Objectives: We examined the relationships among maternal smoking in pregnancy, fetal development, and the risk of asthma in childhood.
Methods: We conducted a population-based cohort study, where all 58 841 singleton births were followed for 7 years using nationwide registries.
Results: Maternal smoking increased the risk of asthma (adjusted odds ratio = 1.35; 95% confidence interval = 1.13, 1.62 for high exposure). Low birthweight and preterm delivery increased the risk of asthma at the age of 7, whereas being small for gestational age did not.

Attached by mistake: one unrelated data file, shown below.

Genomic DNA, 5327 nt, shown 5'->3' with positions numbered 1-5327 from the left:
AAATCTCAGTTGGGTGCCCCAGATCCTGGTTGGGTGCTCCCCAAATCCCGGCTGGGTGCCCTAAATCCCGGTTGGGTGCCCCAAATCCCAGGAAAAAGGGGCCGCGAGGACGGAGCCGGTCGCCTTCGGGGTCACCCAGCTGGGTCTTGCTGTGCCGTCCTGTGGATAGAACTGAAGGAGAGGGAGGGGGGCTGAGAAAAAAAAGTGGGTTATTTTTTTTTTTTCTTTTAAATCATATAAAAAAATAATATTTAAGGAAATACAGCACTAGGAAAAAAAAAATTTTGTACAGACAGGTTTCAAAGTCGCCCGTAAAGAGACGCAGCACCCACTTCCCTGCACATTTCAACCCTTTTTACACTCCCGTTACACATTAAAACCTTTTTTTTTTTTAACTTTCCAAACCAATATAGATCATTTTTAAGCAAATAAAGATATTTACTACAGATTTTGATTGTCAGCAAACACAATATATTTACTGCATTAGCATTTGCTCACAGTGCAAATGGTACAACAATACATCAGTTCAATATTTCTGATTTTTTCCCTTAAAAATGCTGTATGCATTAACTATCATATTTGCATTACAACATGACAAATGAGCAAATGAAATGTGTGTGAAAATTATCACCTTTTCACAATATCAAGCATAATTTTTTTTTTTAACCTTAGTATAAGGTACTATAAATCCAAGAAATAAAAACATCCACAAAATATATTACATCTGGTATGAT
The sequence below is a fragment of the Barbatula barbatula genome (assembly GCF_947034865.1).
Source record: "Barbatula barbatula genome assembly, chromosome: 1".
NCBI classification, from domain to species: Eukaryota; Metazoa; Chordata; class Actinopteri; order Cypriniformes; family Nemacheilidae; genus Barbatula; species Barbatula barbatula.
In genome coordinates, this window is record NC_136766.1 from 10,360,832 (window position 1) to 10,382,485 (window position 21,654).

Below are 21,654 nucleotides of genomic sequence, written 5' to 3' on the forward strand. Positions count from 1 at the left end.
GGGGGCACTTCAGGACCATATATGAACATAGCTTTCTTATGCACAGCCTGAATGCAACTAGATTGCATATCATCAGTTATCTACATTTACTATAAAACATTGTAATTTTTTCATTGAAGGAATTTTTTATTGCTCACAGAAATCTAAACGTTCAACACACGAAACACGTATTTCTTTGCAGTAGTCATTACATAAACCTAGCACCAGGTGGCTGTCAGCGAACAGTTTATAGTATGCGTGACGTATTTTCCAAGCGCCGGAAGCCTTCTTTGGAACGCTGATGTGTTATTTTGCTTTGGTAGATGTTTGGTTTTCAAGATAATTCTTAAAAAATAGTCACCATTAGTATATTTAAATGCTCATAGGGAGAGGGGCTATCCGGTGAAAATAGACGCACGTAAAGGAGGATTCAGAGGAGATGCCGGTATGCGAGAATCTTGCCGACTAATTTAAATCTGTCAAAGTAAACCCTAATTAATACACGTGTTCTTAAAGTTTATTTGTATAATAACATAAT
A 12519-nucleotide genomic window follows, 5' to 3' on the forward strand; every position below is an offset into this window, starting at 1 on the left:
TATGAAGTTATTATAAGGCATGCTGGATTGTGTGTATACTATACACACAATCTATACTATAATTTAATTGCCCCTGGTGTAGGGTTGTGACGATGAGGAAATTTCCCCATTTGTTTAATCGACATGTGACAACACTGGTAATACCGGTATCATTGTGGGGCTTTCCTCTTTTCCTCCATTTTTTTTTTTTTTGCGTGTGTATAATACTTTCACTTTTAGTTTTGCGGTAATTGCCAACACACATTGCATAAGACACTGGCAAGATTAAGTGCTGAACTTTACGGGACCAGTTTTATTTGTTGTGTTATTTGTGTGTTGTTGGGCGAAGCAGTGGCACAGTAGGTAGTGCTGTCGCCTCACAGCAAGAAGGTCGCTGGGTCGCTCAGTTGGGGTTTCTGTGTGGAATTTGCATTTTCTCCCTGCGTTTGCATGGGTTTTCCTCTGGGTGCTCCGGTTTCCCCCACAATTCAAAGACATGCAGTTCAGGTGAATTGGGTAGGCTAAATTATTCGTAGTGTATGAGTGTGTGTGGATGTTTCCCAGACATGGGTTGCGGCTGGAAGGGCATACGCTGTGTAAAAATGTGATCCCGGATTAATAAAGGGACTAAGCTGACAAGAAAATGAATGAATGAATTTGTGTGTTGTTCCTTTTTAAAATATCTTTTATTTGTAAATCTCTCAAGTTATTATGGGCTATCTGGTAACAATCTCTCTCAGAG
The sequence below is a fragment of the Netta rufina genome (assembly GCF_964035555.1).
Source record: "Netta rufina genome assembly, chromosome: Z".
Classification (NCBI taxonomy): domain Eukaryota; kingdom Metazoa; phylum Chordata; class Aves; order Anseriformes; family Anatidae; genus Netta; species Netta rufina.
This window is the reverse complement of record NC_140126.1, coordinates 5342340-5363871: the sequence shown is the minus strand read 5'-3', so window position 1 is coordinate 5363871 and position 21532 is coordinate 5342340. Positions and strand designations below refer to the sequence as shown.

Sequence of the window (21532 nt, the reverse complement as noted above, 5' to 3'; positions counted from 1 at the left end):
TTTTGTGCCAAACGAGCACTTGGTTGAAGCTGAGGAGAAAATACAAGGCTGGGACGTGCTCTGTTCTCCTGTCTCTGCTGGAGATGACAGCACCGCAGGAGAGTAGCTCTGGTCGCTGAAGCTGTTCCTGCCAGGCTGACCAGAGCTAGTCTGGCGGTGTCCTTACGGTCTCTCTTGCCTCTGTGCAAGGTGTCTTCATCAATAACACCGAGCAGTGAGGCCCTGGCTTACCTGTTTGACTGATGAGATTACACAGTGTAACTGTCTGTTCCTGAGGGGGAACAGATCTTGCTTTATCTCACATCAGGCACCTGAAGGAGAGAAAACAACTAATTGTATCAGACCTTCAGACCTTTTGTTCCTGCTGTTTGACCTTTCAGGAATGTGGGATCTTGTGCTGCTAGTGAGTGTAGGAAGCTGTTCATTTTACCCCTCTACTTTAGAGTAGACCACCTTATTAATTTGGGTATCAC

Conclusions: Maternal smoking in pregnancy increases the risk of asthma during the first 7 years of life, and only a small fraction of the effect seems to be mediated through fetal growth.